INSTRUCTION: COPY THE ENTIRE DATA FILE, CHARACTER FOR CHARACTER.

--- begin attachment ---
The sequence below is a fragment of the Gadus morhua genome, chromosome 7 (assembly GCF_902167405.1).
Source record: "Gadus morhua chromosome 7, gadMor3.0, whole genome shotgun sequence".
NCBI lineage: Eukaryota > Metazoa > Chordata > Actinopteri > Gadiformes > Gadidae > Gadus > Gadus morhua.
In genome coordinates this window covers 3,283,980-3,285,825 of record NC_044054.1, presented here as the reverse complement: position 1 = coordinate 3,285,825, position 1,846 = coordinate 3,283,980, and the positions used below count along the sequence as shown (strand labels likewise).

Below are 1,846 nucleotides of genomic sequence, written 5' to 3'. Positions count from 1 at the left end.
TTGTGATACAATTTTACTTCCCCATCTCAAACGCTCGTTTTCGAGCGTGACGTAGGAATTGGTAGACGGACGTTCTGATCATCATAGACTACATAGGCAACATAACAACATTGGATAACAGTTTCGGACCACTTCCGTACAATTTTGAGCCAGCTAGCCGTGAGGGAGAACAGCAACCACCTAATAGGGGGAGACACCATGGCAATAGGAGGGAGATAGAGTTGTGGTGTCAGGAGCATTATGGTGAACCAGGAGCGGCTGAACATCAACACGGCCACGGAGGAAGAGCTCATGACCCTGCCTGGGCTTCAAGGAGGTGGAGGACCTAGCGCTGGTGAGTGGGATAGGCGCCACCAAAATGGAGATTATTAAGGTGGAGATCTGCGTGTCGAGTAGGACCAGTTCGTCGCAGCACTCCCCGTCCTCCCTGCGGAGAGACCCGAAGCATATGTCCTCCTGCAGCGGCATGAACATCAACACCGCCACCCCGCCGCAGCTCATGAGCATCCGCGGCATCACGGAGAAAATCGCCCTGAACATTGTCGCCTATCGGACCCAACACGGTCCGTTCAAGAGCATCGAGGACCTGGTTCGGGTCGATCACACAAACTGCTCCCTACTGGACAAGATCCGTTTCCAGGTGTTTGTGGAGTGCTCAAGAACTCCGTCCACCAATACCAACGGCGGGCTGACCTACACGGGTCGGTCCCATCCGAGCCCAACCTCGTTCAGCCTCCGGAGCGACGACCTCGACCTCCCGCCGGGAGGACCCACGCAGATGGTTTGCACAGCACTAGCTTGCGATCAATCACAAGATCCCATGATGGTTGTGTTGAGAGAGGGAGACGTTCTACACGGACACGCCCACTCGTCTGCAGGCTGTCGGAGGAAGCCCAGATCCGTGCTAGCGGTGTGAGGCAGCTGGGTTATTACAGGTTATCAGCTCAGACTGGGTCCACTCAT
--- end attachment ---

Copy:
The sequence below is a fragment of the Gadus morhua genome, chromosome 7 (assembly GCF_902167405.1).
Source record: "Gadus morhua chromosome 7, gadMor3.0, whole genome shotgun sequence".
NCBI lineage: Eukaryota > Metazoa > Chordata > Actinopteri > Gadiformes > Gadidae > Gadus > Gadus morhua.
In genome coordinates this window covers 3,283,980-3,285,825 of record NC_044054.1, presented here as the reverse complement: position 1 = coordinate 3,285,825, position 1,846 = coordinate 3,283,980, and the positions used below count along the sequence as shown (strand labels likewise).

Below are 1,846 nucleotides of genomic sequence, written 5' to 3'. Positions count from 1 at the left end.
TTGTGATACAATTTTACTTCCCCATCTCAAACGCTCGTTTTCGAGCGTGACGTAGGAATTGGTAGACGGACGTTCTGATCATCATAGACTACATAGGCAACATAACAACATTGGATAACAGTTTCGGACCACTTCCGTACAATTTTGAGCCAGCTAGCCGTGAGGGAGAACAGCAACCACCTAATAGGGGGAGACACCATGGCAATAGGAGGGAGATAGAGTTGTGGTGTCAGGAGCATTATGGTGAACCAGGAGCGGCTGAACATCAACACGGCCACGGAGGAAGAGCTCATGACCCTGCCTGGGCTTCAAGGAGGTGGAGGACCTAGCGCTGGTGAGTGGGATAGGCGCCACCAAAATGGAGATTATTAAGGTGGAGATCTGCGTGTCGAGTAGGACCAGTTCGTCGCAGCACTCCCCGTCCTCCCTGCGGAGAGACCCGAAGCATATGTCCTCCTGCAGCGGCATGAACATCAACACCGCCACCCCGCCGCAGCTCATGAGCATCCGCGGCATCACGGAGAAAATCGCCCTGAACATTGTCGCCTATCGGACCCAACACGGTCCGTTCAAGAGCATCGAGGACCTGGTTCGGGTCGATCACACAAACTGCTCCCTACTGGACAAGATCCGTTTCCAGGTGTTTGTGGAGTGCTCAAGAACTCCGTCCACCAATACCAACGGCGGGCTGACCTACACGGGTCGGTCCCATCCGAGCCCAACCTCGTTCAGCCTCCGGAGCGACGACCTCGACCTCCCGCCGGGAGGACCCACGCAGATGGTTTGCACAGCACTAGCTTGCGATCAATCACAAGATCCCATGATGGTTGTGTTGAGAGAGGGAGACGTTCTACACGGACACGCCCACTCGTCTGCAGGCTGTCGGAGGAAGCCCAGATCCGTGCTAGCGGTGTGAGGCAGCTGGGTTATTACAGGTTATCAGCTCAGACTGGGTCCACTCAT